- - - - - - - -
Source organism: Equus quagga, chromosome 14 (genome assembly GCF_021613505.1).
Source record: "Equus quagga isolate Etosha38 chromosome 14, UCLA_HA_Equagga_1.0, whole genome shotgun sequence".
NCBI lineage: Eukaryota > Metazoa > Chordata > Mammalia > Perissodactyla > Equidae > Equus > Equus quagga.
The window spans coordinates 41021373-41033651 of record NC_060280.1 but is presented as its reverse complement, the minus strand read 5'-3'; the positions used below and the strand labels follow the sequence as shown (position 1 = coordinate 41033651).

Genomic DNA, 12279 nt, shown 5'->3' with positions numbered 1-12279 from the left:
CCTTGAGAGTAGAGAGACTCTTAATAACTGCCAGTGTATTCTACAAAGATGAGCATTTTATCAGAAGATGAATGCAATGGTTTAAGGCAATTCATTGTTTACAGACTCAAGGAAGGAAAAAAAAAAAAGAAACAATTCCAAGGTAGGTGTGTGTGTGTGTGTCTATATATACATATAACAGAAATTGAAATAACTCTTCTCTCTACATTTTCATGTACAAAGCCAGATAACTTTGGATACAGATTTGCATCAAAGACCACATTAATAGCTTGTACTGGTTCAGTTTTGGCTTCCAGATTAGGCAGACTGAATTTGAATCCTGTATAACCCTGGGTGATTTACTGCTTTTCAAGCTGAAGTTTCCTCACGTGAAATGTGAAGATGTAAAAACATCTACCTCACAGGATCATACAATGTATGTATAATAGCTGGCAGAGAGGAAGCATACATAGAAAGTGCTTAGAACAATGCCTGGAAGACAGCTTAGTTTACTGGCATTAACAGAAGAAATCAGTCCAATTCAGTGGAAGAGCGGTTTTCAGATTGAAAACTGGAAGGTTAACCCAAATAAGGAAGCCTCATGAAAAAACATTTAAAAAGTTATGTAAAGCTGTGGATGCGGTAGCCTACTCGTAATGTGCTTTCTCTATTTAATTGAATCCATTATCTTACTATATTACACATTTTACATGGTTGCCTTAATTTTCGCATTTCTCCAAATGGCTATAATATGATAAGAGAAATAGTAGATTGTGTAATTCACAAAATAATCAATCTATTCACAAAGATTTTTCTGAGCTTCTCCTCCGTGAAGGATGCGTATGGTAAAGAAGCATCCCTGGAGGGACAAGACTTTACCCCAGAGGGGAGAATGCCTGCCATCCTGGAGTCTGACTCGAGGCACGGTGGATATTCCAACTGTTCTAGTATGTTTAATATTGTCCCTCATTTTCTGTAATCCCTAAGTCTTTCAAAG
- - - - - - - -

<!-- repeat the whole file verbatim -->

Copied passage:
Source organism: Equus quagga, chromosome 14 (genome assembly GCF_021613505.1).
Source record: "Equus quagga isolate Etosha38 chromosome 14, UCLA_HA_Equagga_1.0, whole genome shotgun sequence".
NCBI lineage: Eukaryota > Metazoa > Chordata > Mammalia > Perissodactyla > Equidae > Equus > Equus quagga.
The window spans coordinates 41021373-41033651 of record NC_060280.1 but is presented as its reverse complement, the minus strand read 5'-3'; the positions used below and the strand labels follow the sequence as shown (position 1 = coordinate 41033651).

Genomic DNA, 12279 nt, shown 5'->3' with positions numbered 1-12279 from the left:
CCTTGAGAGTAGAGAGACTCTTAATAACTGCCAGTGTATTCTACAAAGATGAGCATTTTATCAGAAGATGAATGCAATGGTTTAAGGCAATTCATTGTTTACAGACTCAAGGAAGGAAAAAAAAAAAAGAAACAATTCCAAGGTAGGTGTGTGTGTGTGTGTCTATATATACATATAACAGAAATTGAAATAACTCTTCTCTCTACATTTTCATGTACAAAGCCAGATAACTTTGGATACAGATTTGCATCAAAGACCACATTAATAGCTTGTACTGGTTCAGTTTTGGCTTCCAGATTAGGCAGACTGAATTTGAATCCTGTATAACCCTGGGTGATTTACTGCTTTTCAAGCTGAAGTTTCCTCACGTGAAATGTGAAGATGTAAAAACATCTACCTCACAGGATCATACAATGTATGTATAATAGCTGGCAGAGAGGAAGCATACATAGAAAGTGCTTAGAACAATGCCTGGAAGACAGCTTAGTTTACTGGCATTAACAGAAGAAATCAGTCCAATTCAGTGGAAGAGCGGTTTTCAGATTGAAAACTGGAAGGTTAACCCAAATAAGGAAGCCTCATGAAAAAACATTTAAAAAGTTATGTAAAGCTGTGGATGCGGTAGCCTACTCGTAATGTGCTTTCTCTATTTAATTGAATCCATTATCTTACTATATTACACATTTTACATGGTTGCCTTAATTTTCGCATTTCTCCAAATGGCTATAATATGATAAGAGAAATAGTAGATTGTGTAATTCACAAAATAATCAATCTATTCACAAAGATTTTTCTGAGCTTCTCCTCCGTGAAGGATGCGTATGGTAAAGAAGCATCCCTGGAGGGACAAGACTTTACCCCAGAGGGGAGAATGCCTGCCATCCTGGAGTCTGACTCGAGGCACGGTGGATATTCCAACTGTTCTAGTATGTTTAATATTGTCCCTCATTTTCTGTAATCCCTAAGTCTTTCAAAG